Cherubs

2 Ynfynyty (Brutal Panda)

Texas Platters

Cherubs

2 Ynfynyty (Brutal Panda)

For a band whose initial run spanned only two years, Cherubs left a deep welt that still smarts hard and true. Splitting up just as 1994's Heroin Man emerged as the pH unbalanced gospel of Texas noise-rock, the Austin trio's legacy retained sufficient pungency two decades later to compel the release of Everyone's Dead Before They Leave, a tribute album boasting a globe-girdling array of acts. The acclaim was accompanied by news that guitarist/vocalist Kevin Whitley, bassist Owen McMahon, and drummer Brent Prager had regrouped to write and record new songs. The result, 2 Ynfynyty, is a legitimate successor to Heroin Man that leaves all geriatric preconceptions about reunion albums choking on hard candies. Opener "Sandy on the Beach" heralds a mossless return to form with a carsick surge of calibrated distortion, Whitley's high-registered garble and Prager's lethal crash cymbal providing dynamic counterweight to the amplified root. The local threesome goes one better on "Monkey Chow Mein," an epic, six-minute groove built around an unassailable riff hewn from the canon of Blue Cheer and left to desiccate in the sun. "Cumulo Nimbus" provides more heavy-eyelid exposition as Whitley delivers a warped meditation on the unencumbered state of clouds. The midsection breakdown peels back the cacophony to a near-bucolic calm before McMahon's foreboding bassline incants ultimate doom with raw, naturalistic fury. As Black Sabbath evoked bleak postwar Birmingham, the Cherubs embody the pit-stained brutality of Texas in August. While 2 Ynfynyty would be a revelation in any era, its spirals of demolition assume extra contrarian vitality when heard in its hometown against the backdrop of dilapidated low-rent squats giving way to million-dollar investment properties. Eschewing easy nostalgia for unequivocal force, this is how to rage against the dying of the light without embarrassing yourself.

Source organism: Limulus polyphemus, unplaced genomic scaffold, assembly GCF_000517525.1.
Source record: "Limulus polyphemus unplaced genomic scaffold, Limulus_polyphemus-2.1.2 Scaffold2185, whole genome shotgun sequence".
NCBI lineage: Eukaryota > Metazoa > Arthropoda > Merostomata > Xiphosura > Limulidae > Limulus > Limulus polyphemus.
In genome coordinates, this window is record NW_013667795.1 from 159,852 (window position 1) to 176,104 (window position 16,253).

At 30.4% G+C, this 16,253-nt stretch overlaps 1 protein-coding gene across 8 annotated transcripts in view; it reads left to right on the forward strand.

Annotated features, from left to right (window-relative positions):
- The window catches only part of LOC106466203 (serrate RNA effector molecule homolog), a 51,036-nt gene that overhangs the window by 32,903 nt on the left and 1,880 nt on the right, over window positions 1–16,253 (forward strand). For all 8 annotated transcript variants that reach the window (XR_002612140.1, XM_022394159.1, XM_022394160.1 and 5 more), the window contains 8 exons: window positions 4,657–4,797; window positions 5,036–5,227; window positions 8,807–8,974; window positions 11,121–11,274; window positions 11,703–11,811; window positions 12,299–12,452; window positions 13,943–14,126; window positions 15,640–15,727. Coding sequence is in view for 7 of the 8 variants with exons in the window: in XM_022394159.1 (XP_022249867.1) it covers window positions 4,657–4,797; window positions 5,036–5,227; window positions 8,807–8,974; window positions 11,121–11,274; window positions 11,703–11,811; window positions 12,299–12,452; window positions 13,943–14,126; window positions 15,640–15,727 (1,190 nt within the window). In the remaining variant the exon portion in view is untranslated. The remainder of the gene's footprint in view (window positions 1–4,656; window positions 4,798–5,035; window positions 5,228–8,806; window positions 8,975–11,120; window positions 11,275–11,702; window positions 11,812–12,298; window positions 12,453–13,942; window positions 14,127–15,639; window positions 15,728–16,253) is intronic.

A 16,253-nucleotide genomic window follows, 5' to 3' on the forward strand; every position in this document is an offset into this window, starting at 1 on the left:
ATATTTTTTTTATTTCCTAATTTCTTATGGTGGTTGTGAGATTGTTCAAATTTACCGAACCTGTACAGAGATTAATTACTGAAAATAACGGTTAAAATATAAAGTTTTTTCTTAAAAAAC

****

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